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Zillow Home Value Index Compared to Case-Shiller

While the Zillow Home Value Index has become an important tool in understanding housing markets, it is by no means the only such index.  Standard&Poor's Case-Shiller Home Price Index is another oft-quoted index.  Some differences that exist between the Zillow Home Value Index and the Case-Shiller Index are outlined below.

First, some background on the S&P/Case-Shiller Home Price Index. This index uses a weighted repeat sales methodology originally conceived in the 1960s and subsequently elaborated upon by Professors Karl Case (currently at Wellesley) and Robert Shiller (currently at Yale). This methodology represented a significant improvement over the more conventional median sale price.  The median sale price has proven to be problematic because it is heavily influenced by the types of homes that are selling at a given time.  Specifically, the median sale price captures both the change in home values (which it intends to measure) as well as the change in the price distribution of sold homes (which it doesn't want to measure).   This means that the median sale price can change if there is a shift in the price distribution of sold homes (e.g., lower priced homes sell disproportionately more than higher priced homes) even if the actual price level of all homes remains the same.  This property of the median sale price makes it a less than ideal measure of home price levels (median sale price is discussed in a separate article here). The repeat sales approach addresses these shortcomings by looking at the price change between repeat sales of the same home versus simply looking at the sale prices of homes sold in a given period of time.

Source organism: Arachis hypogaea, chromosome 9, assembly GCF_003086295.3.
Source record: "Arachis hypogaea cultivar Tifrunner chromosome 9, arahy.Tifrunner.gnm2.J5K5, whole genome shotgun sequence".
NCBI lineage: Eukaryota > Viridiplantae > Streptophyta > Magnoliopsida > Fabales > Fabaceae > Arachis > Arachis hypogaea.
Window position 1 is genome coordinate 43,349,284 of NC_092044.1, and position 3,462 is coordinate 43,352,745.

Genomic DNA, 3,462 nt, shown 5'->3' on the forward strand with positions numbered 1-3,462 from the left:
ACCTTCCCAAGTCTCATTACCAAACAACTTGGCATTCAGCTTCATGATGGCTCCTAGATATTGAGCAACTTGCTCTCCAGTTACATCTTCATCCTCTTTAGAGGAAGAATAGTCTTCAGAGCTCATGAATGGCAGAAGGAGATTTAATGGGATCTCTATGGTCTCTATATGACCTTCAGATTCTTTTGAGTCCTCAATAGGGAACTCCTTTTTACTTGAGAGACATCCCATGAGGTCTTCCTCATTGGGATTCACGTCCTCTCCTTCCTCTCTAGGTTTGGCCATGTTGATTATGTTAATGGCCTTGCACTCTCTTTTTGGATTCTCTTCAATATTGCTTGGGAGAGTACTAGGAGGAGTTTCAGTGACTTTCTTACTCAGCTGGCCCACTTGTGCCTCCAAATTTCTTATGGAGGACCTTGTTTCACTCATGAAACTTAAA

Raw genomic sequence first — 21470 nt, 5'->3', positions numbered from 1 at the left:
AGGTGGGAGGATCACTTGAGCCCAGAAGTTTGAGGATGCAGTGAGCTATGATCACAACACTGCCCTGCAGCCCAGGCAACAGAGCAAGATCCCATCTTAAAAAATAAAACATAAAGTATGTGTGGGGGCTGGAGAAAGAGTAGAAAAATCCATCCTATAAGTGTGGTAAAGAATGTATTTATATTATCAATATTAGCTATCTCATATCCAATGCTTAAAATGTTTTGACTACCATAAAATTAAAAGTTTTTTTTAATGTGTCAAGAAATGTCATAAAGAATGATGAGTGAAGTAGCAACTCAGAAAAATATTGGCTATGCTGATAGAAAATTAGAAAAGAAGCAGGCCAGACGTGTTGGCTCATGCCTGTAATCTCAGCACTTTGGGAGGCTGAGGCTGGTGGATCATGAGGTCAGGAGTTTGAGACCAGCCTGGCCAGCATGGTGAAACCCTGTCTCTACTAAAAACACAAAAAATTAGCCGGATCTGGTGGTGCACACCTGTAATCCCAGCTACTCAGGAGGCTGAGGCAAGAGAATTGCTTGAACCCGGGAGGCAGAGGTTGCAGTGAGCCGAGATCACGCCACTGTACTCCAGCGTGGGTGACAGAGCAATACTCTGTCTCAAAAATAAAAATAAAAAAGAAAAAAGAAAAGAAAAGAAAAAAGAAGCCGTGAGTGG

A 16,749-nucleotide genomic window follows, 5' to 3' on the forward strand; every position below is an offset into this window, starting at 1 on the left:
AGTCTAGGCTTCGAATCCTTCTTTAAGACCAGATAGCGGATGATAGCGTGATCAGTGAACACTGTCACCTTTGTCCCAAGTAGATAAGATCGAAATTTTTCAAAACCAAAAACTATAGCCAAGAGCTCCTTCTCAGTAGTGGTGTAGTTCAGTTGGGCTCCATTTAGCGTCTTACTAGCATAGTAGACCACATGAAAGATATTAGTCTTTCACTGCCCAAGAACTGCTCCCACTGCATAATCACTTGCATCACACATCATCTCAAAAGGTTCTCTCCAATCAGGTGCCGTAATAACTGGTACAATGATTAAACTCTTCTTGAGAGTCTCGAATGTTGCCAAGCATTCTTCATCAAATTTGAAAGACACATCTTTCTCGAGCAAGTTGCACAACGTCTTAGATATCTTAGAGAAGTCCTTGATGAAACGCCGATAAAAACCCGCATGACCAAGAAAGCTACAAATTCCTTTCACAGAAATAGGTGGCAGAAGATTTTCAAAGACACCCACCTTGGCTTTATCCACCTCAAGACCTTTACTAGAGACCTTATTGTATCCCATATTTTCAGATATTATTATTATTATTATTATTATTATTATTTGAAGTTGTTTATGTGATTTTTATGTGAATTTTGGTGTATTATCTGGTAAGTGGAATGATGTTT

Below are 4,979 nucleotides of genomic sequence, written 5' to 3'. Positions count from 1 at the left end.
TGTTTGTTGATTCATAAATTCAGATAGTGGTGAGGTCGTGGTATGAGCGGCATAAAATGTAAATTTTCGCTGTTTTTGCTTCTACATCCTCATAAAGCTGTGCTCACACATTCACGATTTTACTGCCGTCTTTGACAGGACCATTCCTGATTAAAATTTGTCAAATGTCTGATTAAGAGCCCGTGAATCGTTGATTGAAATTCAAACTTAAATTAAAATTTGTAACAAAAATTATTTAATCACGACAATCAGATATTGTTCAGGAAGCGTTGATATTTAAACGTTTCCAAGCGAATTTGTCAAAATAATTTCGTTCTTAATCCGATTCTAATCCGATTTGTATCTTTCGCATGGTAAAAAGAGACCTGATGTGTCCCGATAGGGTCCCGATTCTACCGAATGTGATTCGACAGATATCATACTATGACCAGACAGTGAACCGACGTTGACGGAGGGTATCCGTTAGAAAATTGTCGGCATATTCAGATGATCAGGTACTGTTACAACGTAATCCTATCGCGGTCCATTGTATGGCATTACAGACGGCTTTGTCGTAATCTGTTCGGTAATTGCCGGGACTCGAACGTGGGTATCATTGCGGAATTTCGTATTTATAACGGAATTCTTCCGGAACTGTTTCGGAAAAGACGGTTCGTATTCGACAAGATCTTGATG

While the repeat sales methodology is an improvement over the median sale price, one important limitation of indexes employing this approach is that they are based, by definition, on the set of homes that have sold at least twice.  As such, they inherently exclude all new construction, which can account for more than 10 percent of real estate transactions. Moreover, the set of homes used in the construction of the index will tend to represent older homes since a home must have sold at least twice in order to be included in the computation of the index.